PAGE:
How to Teach Online – Get Our Free Resources and Our Best Tips!

How to Teach Online – Get Our Free Resources and Our Best Tips!

by Lingoda Team

Updated November 7, 2022

Lingoda is Europe’s leading online language school and we have started the #StayHomeKeepLearning initiative. We want to empower teachers across the globe to stay home and keep teaching online during the COVID-19 pandemic. To help educational professionals through this period, we are offering free resources, access to masterclasses and use of the Lingoda platform. Read on to find out more. 

How to teach online

The most important thing you need to know when transitioning to online learning, is how to set up a class.  This includes editing activities, student participation and, of course, the logistics of actually creating a virtual classroom. Here at Lingoda, we use Zoom because we find it has the best range of functionalities. One of Zoom’s most useful functionalities is the option to share your screen. You can use this in order to share materials, websites, presentations and so on with your students. You can also make comments on your work, annotate, add notes to the chat function and create virtutal backgrounds.

How to install Zoom

Install Zoom by going to the Zoom website. Zoom works on any PC, Apple or Android device. You cna sign up easily for Zoom with your email address and then sign into the Zoom app you have downloaded. Next, test your camera and microphone, it’s important that your students will be able to hear and see you throughout your lessons. Zoom has lifted the 40 minute limit on meetings during the Covid-19 epidemic, so don’t worry about not having enough time for your classes.

How to teach a successful online class

Teaching an online class shouldn’t be too different from teaching a face-to-face class, so relax. You know how to do this! One thing to keep in mind is that having strong lesson objectives is very important in an online classroom. This prevents the lesson from turning into a conversation. Go through the lesson objectives on screen with your students at the beginning of the class and then again at the end to show your students what they have achieved.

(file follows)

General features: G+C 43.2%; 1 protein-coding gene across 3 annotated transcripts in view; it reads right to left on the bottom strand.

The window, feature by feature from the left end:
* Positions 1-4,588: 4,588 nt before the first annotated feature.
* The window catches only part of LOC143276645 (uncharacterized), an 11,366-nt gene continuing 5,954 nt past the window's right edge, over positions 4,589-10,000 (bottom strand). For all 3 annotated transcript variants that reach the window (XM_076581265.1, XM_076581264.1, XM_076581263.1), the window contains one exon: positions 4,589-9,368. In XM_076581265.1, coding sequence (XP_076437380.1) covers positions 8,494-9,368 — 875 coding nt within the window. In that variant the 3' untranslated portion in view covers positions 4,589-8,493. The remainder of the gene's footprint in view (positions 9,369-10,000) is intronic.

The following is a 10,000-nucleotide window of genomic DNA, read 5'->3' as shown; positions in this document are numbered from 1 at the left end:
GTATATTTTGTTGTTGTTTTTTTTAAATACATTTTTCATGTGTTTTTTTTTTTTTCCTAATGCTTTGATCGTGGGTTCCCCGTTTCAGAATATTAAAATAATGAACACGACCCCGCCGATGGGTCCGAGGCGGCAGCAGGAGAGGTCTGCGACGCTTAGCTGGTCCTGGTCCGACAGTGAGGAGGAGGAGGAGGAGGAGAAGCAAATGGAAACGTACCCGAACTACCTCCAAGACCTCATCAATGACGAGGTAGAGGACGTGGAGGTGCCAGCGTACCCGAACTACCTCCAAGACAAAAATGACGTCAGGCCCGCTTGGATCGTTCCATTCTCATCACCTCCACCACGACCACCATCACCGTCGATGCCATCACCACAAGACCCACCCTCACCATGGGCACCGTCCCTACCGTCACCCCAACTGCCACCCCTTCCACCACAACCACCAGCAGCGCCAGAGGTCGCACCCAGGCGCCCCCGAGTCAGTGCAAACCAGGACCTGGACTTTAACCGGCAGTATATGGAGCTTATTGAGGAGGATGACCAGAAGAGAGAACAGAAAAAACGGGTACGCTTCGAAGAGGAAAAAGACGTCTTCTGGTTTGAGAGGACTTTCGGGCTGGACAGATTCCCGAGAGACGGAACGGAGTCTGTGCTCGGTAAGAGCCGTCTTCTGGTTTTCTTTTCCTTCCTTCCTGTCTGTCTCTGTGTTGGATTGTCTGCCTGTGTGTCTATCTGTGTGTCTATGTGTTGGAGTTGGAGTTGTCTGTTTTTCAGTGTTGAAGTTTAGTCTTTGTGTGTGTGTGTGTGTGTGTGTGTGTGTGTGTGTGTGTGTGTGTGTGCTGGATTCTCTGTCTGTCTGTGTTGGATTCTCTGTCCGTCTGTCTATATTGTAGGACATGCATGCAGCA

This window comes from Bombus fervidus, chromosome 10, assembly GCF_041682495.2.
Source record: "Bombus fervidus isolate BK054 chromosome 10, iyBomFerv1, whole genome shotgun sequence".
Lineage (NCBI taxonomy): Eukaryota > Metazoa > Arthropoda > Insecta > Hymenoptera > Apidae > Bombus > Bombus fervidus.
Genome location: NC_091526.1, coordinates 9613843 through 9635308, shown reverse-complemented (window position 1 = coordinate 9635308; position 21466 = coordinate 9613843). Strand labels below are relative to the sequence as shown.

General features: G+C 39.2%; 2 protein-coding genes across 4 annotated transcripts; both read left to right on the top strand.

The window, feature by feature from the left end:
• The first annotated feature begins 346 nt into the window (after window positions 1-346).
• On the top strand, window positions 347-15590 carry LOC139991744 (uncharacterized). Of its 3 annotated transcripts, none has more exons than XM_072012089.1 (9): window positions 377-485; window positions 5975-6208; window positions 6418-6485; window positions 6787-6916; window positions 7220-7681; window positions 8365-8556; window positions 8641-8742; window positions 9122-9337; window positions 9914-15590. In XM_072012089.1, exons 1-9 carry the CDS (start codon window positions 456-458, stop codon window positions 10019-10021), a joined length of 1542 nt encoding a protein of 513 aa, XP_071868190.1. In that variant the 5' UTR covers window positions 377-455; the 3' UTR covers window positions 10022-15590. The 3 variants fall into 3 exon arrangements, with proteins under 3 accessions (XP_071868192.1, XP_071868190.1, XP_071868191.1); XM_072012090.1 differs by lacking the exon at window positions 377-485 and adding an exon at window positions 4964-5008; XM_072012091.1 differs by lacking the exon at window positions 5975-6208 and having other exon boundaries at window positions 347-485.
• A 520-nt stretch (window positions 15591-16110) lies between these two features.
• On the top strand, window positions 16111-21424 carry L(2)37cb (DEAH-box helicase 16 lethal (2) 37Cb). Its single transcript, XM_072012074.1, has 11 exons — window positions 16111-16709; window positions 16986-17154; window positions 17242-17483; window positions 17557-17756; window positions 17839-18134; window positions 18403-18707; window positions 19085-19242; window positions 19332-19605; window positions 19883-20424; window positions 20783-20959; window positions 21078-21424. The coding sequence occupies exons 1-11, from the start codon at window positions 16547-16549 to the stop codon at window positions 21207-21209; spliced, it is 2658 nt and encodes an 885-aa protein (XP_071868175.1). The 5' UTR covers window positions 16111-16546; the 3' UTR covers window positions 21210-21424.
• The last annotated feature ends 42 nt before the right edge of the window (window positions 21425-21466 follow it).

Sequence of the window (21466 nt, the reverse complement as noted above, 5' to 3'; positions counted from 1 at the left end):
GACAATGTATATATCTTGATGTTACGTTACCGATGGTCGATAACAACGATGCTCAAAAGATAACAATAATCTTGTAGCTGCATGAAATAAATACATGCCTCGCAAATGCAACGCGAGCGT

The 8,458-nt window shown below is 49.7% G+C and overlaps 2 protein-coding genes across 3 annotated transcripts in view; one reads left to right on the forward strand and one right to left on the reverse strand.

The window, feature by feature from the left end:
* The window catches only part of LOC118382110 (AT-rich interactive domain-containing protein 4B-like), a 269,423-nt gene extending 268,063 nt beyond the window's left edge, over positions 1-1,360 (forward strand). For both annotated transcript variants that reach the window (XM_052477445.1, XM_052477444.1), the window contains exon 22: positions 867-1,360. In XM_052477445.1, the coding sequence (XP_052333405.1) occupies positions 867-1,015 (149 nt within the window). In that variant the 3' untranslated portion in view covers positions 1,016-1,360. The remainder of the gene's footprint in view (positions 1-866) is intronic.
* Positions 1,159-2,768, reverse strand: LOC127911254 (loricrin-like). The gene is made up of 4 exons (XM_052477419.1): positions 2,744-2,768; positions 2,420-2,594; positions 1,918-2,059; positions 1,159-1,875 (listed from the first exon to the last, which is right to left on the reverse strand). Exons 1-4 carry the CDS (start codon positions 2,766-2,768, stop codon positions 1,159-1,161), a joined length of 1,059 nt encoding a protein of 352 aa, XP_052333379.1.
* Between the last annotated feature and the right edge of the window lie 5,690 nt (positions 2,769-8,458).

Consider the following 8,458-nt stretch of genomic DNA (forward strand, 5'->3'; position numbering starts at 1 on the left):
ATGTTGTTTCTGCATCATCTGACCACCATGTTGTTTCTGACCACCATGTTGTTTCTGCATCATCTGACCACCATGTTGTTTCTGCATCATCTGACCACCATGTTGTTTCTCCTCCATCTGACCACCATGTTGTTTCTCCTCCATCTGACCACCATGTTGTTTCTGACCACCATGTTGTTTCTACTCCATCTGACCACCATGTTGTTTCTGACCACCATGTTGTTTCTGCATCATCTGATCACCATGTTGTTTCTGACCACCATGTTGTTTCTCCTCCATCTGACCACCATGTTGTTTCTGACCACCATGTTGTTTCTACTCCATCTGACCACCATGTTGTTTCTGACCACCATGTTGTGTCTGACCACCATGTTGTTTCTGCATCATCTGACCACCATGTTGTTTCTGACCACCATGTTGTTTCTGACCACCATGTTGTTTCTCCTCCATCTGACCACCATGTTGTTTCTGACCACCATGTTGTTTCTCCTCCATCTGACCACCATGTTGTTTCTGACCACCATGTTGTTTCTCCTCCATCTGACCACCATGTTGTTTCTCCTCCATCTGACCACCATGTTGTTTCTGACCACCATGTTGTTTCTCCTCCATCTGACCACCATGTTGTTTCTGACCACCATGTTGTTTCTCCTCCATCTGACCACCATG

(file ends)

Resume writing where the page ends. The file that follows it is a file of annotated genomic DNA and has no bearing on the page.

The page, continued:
Make sure your students know you are engaging with them. In a normal classroom, you probably use interjections like ‘um’ and ‘ah’ to indicate that you are listening, but in an online lesson, this will be an interruption. Instead, smile and nod at the student, use the chat to send a thumbs up, or put a check mark annotation on screen instead.

Speaking activities, games, grammar and writing activities can work extremely well via online classrooms. If you use Lingoda’s resources, all of the activities will be provided for you to expand upon.

Time management

Time management can be a little different when delivering classes online. Make sure you always leave some time at the beginning of the lesson to deal with technical delays and late arrivals, especially during your first few lessons. You should also leave time during the first lesson to explain to your students how to share their screens or use breakout rooms if you plan to do this. It’s also a great time to set some class ground rules about how you’ll like people to interject and work together.

Download our free Teacher Resource Guide

Lingoda’s free information pack goes through everything you need to know about transitioning to online learning. We explain everything how it all works and we even throw in some helpful links to additional resources to assist you in your online teaching experience.

Download your free #StayHomeKeepLearning – Teacher Resource Guide here

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